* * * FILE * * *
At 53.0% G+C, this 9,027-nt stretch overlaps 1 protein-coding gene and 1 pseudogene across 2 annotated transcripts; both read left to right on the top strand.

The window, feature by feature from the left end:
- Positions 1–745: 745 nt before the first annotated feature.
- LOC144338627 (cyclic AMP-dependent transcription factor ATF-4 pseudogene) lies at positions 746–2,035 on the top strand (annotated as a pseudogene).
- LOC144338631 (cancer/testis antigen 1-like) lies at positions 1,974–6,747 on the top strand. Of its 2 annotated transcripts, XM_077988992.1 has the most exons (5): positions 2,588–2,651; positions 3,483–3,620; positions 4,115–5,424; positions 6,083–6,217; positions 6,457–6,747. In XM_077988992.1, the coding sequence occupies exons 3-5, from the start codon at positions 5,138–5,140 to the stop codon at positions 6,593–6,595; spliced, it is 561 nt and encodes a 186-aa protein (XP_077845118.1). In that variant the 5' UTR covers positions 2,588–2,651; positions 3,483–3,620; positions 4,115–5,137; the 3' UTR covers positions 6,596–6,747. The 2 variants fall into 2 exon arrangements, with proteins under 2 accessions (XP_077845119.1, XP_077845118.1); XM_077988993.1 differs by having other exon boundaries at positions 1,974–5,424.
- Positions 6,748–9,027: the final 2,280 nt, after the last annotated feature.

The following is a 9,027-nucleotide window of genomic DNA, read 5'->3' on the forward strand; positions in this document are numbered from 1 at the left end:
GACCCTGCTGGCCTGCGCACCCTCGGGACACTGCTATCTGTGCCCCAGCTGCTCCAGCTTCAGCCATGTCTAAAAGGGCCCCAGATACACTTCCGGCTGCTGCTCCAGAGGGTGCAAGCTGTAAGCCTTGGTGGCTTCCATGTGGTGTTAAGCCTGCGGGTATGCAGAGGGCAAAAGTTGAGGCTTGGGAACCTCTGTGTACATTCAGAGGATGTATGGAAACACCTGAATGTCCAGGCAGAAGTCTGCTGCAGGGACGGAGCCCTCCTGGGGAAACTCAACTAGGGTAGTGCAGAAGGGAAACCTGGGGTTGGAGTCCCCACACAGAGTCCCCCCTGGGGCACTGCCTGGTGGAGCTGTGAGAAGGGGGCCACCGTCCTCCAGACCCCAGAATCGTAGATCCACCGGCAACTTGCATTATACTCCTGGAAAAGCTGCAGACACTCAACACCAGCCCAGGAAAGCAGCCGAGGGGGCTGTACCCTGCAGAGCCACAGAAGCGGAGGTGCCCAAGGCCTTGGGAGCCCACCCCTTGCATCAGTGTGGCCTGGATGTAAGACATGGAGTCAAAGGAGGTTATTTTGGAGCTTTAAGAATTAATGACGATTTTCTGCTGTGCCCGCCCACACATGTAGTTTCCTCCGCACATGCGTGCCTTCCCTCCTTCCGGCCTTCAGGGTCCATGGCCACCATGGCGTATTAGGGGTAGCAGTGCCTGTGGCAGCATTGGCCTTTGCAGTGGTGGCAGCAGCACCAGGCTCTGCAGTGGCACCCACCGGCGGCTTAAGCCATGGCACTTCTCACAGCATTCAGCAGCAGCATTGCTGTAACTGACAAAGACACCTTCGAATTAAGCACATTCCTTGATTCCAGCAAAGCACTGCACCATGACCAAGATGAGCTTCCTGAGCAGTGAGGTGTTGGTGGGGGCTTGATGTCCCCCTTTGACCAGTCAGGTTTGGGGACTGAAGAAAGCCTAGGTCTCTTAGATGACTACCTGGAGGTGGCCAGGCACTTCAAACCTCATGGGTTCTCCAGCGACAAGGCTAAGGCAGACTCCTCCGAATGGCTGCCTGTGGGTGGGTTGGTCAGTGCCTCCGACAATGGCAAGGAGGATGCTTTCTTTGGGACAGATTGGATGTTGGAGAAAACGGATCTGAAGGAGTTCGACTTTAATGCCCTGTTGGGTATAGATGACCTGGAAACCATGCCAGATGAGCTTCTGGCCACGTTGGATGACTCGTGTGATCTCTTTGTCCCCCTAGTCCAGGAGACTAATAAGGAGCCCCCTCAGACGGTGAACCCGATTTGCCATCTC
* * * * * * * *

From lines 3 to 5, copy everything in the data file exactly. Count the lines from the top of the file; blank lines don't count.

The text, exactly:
- Positions 1–745: 745 nt before the first annotated feature.
- LOC144338627 (cyclic AMP-dependent transcription factor ATF-4 pseudogene) lies at positions 746–2,035 on the top strand (annotated as a pseudogene).
- LOC144338631 (cancer/testis antigen 1-like) lies at positions 1,974–6,747 on the top strand. Of its 2 annotated transcripts, XM_077988992.1 has the most exons (5): positions 2,588–2,651; positions 3,483–3,620; positions 4,115–5,424; positions 6,083–6,217; positions 6,457–6,747. In XM_077988992.1, the coding sequence occupies exons 3-5, from the start codon at positions 5,138–5,140 to the stop codon at positions 6,593–6,595; spliced, it is 561 nt and encodes a 186-aa protein (XP_077845118.1). In that variant the 5' UTR covers positions 2,588–2,651; positions 3,483–3,620; positions 4,115–5,137; the 3' UTR covers positions 6,596–6,747. The 2 variants fall into 2 exon arrangements, with proteins under 2 accessions (XP_077845119.1, XP_077845118.1); XM_077988993.1 differs by having other exon boundaries at positions 1,974–5,424.